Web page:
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stage in hungary? mr. greenbaum: i was. mr. mandel: i was, unconventionally. i was educated, yes, but not particularly well-rounded. i was not particularly stable. when i came to this country in the seventh grade, i had catching up to do. i did not have a lot of grounding in arithmetic. i did catch up, but the education was there, and i am not sure that it all stuck. host: your father was a cantor at the synagogue in budapest. did it survive the war? mr. mandel: yes.
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it has been refurbished. it is on that street. the hungarian culture is very connected to austrian culture. it is the second-largest in a second largest synagogue in the world. it was refurbished in the last 10 years. it was shaken up when they put in a new subway line. the company for refurbishing it was the emmanuel foundation. it was named after emmanuel shwartz, whose son was tony curtis.
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he is from, some like it hot. the temple survived the war. the dome was heavily damaged. it was used for a year after the war and abandoned. for 50 or 60 years they've been debating, what should we do? host: we're talking about terminology. does anybody know where the term "ghetto" comes from? in italian, it is where the forgery was. that is where were the melting of the metals. that is where the term ghetto comes from. knowyou hear it, you will it goes back to the 1400s.
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i think what i would like to do to questions. i think it would be interesting, since your families were lost in europe, to tell everybody. i will start with henry, then manny, tell us about the families that you have had, when you got here, and how your lives were spared, and what you have contributed to the united states with your family? greenbaum: maybe you want to hear how we got liberated. that would be an interesting story. [applause] host: that was april 25, 1945. mr. greenbaum: we were marching for five or six weeks. they died out. they could not keep up the march. the dogs had no food. when they were hungry, they located a farm. they would have 10 course
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dinners, we would have one raw potato with water. you could eat five steaks, you are so hungry. we chewed up leaves. we did that march through the 24th of april, 1945. they put us into a farm, ran in, and put us into the silo where they keep the hay. we found sheep and goats. it was warm. we were drenched from april showers. all we had was striped pajamas on. shoes, wooden clogs, everything was wet.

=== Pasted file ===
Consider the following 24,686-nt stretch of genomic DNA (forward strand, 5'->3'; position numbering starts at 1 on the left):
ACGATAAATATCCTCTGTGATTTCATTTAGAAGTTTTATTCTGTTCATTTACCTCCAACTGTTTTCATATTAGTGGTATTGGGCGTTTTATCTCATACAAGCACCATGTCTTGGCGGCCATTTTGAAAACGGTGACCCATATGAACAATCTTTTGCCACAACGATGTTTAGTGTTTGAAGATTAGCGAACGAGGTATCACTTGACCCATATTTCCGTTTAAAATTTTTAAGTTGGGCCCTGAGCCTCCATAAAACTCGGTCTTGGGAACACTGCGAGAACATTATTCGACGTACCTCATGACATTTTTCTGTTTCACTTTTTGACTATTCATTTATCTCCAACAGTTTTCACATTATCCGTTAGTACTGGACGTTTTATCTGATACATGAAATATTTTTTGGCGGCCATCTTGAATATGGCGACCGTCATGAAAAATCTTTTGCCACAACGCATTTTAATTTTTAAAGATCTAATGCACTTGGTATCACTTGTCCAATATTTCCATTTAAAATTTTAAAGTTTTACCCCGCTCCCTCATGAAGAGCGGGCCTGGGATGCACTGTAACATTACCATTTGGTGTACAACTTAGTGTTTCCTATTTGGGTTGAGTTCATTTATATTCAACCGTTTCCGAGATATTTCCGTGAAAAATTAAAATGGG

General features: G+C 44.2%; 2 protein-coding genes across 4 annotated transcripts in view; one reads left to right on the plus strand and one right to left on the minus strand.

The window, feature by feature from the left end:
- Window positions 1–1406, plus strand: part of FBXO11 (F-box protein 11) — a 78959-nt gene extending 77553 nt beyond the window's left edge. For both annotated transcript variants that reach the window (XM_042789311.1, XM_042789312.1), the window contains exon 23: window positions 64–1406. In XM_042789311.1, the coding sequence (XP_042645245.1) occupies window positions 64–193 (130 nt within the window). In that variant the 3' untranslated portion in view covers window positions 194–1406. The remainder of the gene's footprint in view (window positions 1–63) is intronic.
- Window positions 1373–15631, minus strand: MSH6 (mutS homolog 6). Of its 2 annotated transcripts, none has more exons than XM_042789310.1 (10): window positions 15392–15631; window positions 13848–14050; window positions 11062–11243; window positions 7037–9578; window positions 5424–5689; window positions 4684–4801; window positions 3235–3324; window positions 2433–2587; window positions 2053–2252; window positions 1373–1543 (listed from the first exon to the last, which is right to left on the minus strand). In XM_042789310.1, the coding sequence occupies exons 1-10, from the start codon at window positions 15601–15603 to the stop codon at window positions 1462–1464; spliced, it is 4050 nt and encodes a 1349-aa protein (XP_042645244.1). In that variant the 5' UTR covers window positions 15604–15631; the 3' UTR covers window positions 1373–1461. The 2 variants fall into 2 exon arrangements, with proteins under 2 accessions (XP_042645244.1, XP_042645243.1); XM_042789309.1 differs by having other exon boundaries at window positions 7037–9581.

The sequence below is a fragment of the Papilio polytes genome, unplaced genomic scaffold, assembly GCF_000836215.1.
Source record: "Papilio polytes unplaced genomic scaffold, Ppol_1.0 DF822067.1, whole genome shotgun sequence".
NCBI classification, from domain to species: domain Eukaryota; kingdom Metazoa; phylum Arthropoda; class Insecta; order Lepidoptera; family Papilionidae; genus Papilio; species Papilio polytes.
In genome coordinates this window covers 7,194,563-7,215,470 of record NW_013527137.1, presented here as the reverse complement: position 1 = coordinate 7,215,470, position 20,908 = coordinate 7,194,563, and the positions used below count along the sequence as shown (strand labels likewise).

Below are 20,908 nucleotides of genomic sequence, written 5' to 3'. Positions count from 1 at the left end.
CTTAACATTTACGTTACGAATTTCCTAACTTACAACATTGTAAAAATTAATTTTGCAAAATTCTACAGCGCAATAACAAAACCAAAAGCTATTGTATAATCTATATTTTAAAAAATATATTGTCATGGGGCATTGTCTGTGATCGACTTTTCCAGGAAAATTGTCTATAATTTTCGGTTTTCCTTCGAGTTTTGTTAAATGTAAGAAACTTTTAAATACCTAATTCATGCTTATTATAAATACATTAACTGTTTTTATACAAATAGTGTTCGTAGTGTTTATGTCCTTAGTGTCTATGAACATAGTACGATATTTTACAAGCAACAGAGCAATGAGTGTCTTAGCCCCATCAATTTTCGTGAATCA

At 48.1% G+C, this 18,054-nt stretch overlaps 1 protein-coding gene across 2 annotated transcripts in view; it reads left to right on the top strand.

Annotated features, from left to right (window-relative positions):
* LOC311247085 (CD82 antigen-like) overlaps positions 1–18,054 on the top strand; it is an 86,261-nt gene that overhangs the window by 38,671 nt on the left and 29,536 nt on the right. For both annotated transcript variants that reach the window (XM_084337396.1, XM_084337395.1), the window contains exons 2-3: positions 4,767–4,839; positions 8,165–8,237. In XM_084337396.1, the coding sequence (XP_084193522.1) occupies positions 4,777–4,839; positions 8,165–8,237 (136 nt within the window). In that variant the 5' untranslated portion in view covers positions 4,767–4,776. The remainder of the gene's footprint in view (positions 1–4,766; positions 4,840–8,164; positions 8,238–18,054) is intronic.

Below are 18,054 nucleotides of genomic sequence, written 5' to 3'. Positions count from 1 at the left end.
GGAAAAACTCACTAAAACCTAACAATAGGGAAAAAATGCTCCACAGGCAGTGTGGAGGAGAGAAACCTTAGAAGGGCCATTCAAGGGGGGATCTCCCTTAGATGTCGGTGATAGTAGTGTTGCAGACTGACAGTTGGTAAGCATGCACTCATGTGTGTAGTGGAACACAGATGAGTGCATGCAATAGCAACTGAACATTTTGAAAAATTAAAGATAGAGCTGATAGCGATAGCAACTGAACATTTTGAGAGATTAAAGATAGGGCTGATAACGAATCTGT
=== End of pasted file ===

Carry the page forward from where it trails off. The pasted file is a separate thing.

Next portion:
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we got in there, and they put the dogs outside. if you touched the dogs, they would warm your feet. they would attack you. the dogs would guard us. they give us raw potatoes and water to drink. the next morning, the 25th, they woke us up early. we marched a short time, and all of a sudden, we sit in a circle. we were near a wooded area. there were low-flying planes. we did not know who they were. we thought they were germans. we do not know that. the dogs guarding us knew it was the american air force. it was the general patton arms division that freed us. you could see it from half a mile away. you could see the army.
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the two guards watching us disappeared. they ran away. we could not understand they ran away. why did they leave us by ourselves? normally, they would shoot you, leave no evidence and go. we were sitting a circle. i thought, "anybody could come and kill us now." we were sitting there, waiting, with no guards. we thought it was a german tank. we did not know it was an american tank. five feet away, the american tank stops. a soldier from the hatch, he comes out with blonde hair and a crew cut. he reaches over and puts his
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hands on his mouth and says, "we are americans and you are all free." we were miserable, especially from the march. it was unbearable. we did not get any slices of bread. then all of a sudden, somebody tells you you are free. , we said, "thank you for saving our lives." "why did it take you so long?" [laughter] five years it took. and we got our freedom back. and i respect all of the soldiers and veterans for giving your lives to save hours. -- ours. they gave us our freedom back. freedom, we need to cherish. in america, people take freedom for granted. but all of you in uniform, i was all over every military base.